John Axford has allowed as many earned runs as Jeremy Affeldt, Sergio Romo, Jose Mijares, Chad Gaudin, Santiago Casilla, and Javier Lopez combined.
There you go: The Milwaukee Brewers. You might have figured they were awful last year because you forgot about them, but they were 83-79. And that's two wins under what their run differential suggested they should have. The reason they were so awful? The bullpen. Some #truefacts about the Brewers' bullpen in 2012:
- Their best reliever by ERA, Jose Veras, walked 5.4 batters for every nine innings he pitched. That's lower than Jonathan Sanchez's career average. Again, we're talking about the best reliever in the Brewers' pen last year.
- They had five relievers who each walked more than five batters for every nine innings they pitched.
- Livan Hernandez was literally in the Brewers' bullpen last year. Literally.
- Which isn't nearly as surprising as the fact that Vinnie Chulkwas also in their bullpen.
- Vinnie Chulk!
Final tally for the Brewer bullpen last year: 4.66 ERA and 162 games finished (the Brewers didn't have a starter with a complete game). That's a great way to go from the 93 wins you were expecting to 83 wins and September irrelevance.
But just like the 2010/2011 Diamondbacks, when a bullpen is that bad, you almost have to assume it will get better the next season. A bullpen that bad is like rolling six dice and coming up with snake eyes on all of them. Maybe the dice are loaded, or maybe it was just unlikely. That in mind, I was optimistic about the Brewers after they signed Kyle Lohse. They already had three interesting-to-good starting pitchers, and they led the league in runs scored last year. And there's no way the bullpen could be that bad again.
Oh, John Axford. How is it even possible to make Cubs fans feel better about Carlos Marmol?
Still, the bullpen should be better this year. Jimmy Henderson has already taken over the closer's role, and he's looked nasty whenever I've seen him pitch. When a guy like that finds success as a 30-year-old, it makes me think optimistic thoughts about Chad Gaudin. And if the bullpen is better, that would mean the Brewers could build on those 83 wins.
The things that have changed, though:
Aramis Ramirez is hurt
Yuniesky Betancourt is his replacement. The Giants used to have that kind of quality switcheroo when Rich Aurilia was out and Neifi Perez filled in. If Yuniesky Betancourt is the answer, hopefully the question is "What is a good anagram for 'Near yucky butt noise?'"
(Actually, Betancourt is anagram gold. Turnkey bayou incest … obtains yucky neuter … Yikes! Centaur buyout! … cubist turkey, anyone? …unyoke yeti crab nuts … really, I'm not usually one for anagrams, but this just keeps going. Look at how many results for 'butt' alone! Insecure butt yank, yo.)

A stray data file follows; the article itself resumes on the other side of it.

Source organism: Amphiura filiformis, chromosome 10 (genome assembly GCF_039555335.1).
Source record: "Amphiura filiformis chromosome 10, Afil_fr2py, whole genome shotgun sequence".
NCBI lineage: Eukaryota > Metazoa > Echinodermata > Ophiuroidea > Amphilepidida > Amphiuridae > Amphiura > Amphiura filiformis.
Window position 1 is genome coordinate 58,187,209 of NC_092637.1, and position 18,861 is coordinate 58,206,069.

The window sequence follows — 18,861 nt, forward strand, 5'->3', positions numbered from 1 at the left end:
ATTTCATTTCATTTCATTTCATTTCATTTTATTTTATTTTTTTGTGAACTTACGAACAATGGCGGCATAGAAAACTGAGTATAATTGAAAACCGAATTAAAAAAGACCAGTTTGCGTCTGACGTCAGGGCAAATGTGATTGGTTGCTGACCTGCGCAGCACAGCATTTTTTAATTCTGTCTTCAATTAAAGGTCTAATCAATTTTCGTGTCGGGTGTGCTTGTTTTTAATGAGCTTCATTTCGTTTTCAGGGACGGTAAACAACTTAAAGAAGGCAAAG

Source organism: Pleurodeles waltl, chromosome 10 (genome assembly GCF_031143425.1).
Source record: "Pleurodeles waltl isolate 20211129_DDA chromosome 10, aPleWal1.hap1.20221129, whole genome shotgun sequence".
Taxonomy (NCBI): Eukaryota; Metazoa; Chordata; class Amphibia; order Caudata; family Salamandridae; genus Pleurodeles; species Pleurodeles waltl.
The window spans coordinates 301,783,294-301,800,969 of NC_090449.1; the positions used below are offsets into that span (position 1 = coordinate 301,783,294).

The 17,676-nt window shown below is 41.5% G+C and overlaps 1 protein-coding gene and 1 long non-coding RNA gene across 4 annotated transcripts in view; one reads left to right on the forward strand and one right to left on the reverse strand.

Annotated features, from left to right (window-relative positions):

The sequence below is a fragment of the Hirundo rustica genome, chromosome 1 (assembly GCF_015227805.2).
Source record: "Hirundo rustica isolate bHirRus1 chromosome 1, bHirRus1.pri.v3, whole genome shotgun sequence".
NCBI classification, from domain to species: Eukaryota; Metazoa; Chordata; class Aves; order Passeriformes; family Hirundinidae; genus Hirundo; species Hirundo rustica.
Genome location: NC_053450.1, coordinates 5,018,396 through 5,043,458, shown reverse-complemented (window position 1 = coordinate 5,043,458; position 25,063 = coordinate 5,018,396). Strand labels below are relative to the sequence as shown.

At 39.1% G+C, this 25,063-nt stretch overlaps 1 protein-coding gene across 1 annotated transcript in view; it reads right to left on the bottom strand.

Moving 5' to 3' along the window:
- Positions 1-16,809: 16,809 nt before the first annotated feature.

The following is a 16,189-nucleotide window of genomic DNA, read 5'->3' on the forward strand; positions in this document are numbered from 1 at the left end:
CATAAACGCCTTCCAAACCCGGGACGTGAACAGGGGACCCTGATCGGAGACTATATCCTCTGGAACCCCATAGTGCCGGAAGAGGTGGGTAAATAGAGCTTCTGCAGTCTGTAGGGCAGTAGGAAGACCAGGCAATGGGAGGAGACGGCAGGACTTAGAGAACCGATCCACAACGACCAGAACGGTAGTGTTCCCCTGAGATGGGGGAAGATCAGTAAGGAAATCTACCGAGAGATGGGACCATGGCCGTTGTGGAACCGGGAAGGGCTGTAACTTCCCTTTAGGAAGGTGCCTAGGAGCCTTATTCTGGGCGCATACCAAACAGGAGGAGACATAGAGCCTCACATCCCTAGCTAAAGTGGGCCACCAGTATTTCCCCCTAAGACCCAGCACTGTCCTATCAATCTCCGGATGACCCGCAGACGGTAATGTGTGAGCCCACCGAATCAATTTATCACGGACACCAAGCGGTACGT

Alex Gonzalez is the starting first baseman
I'm not sure which Alex Gonzalez, but it doesn't really matter. Of the shortstops in major-league history with more than 1,000 games at the position and a career OBP under .300, only 11 of them started a game at first base. The last four before Gonzalez: Cesar Izturis, Deivi Cruz, Shawon Dunston (for the 2001/2002 Giants!), and Ozzie Guillen.
That's just a special group.
Of course, this means that Betancourt and Gonzalez are going to pummel the Giants, but them's the breaks. It's still impressive that there's one team in baseball that's thinking, "Dang it, should have kept Travis Ishikawa."
Mike Fiers is in the bullpen
Fiers was one of the better stories on the '12 Brewers -- an old rookie with an odd career path, who never stopped impressing. I guess the official explanation is that he's the fifth starter, but the Brewers just don't need him yet. If they say so. I'm just glad the Giants don't have to face him.
Add it all up, and the Brewers can still be a good team. But they aren't making my super-secret-sleeper pick look that good right now. Hopefully that will continue until the weekend.
Hitter to watch
Don't know about no Brewers, but I watch games in Miller Park for Buster Posey:
There were two other home run videos I wanted to embed, but MLB.com doesn't allow them to be embedded for some reason. So watch and listen to this one three times instead.
Pitcher to watch
Kyle Lohse, because he makes me think of this:
Lohse's last batter was Buster Posey. It was a walk that set Pence's hit up. If Lohse throws a sinker to Posey that induces a double play, one of the greatest moments in Giants postseason history is no more. So here's some respect for Kyle Lohse, conduit to history.
I'm going to listen to the sound Posey's home run made again and again and again over the next hour.